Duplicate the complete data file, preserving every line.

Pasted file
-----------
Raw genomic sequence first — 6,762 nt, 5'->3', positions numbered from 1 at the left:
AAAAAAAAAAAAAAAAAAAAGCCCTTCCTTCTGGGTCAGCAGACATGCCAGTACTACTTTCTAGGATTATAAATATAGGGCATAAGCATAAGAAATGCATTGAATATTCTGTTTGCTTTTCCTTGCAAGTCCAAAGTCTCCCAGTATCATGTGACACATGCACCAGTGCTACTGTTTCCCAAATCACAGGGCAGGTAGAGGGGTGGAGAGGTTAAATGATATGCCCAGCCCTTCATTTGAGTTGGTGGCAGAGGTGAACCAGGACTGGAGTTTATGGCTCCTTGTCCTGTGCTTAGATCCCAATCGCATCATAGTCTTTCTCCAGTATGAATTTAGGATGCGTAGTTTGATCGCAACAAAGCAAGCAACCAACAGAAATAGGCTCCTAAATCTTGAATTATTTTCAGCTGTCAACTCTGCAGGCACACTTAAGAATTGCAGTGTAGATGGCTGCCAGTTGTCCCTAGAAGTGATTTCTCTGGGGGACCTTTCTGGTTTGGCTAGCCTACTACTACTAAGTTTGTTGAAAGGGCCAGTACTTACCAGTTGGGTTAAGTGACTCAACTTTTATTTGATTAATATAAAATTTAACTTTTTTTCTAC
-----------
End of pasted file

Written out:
Raw genomic sequence first — 6,762 nt, 5'->3', positions numbered from 1 at the left:
AAAAAAAAAAAAAAAAAAAAGCCCTTCCTTCTGGGTCAGCAGACATGCCAGTACTACTTTCTAGGATTATAAATATAGGGCATAAGCATAAGAAATGCATTGAATATTCTGTTTGCTTTTCCTTGCAAGTCCAAAGTCTCCCAGTATCATGTGACACATGCACCAGTGCTACTGTTTCCCAAATCACAGGGCAGGTAGAGGGGTGGAGAGGTTAAATGATATGCCCAGCCCTTCATTTGAGTTGGTGGCAGAGGTGAACCAGGACTGGAGTTTATGGCTCCTTGTCCTGTGCTTAGATCCCAATCGCATCATAGTCTTTCTCCAGTATGAATTTAGGATGCGTAGTTTGATCGCAACAAAGCAAGCAACCAACAGAAATAGGCTCCTAAATCTTGAATTATTTTCAGCTGTCAACTCTGCAGGCACACTTAAGAATTGCAGTGTAGATGGCTGCCAGTTGTCCCTAGAAGTGATTTCTCTGGGGGACCTTTCTGGTTTGGCTAGCCTACTACTACTAAGTTTGTTGAAAGGGCCAGTACTTACCAGTTGGGTTAAGTGACTCAACTTTTATTTGATTAATATAAAATTTAACTTTTTTTCTAC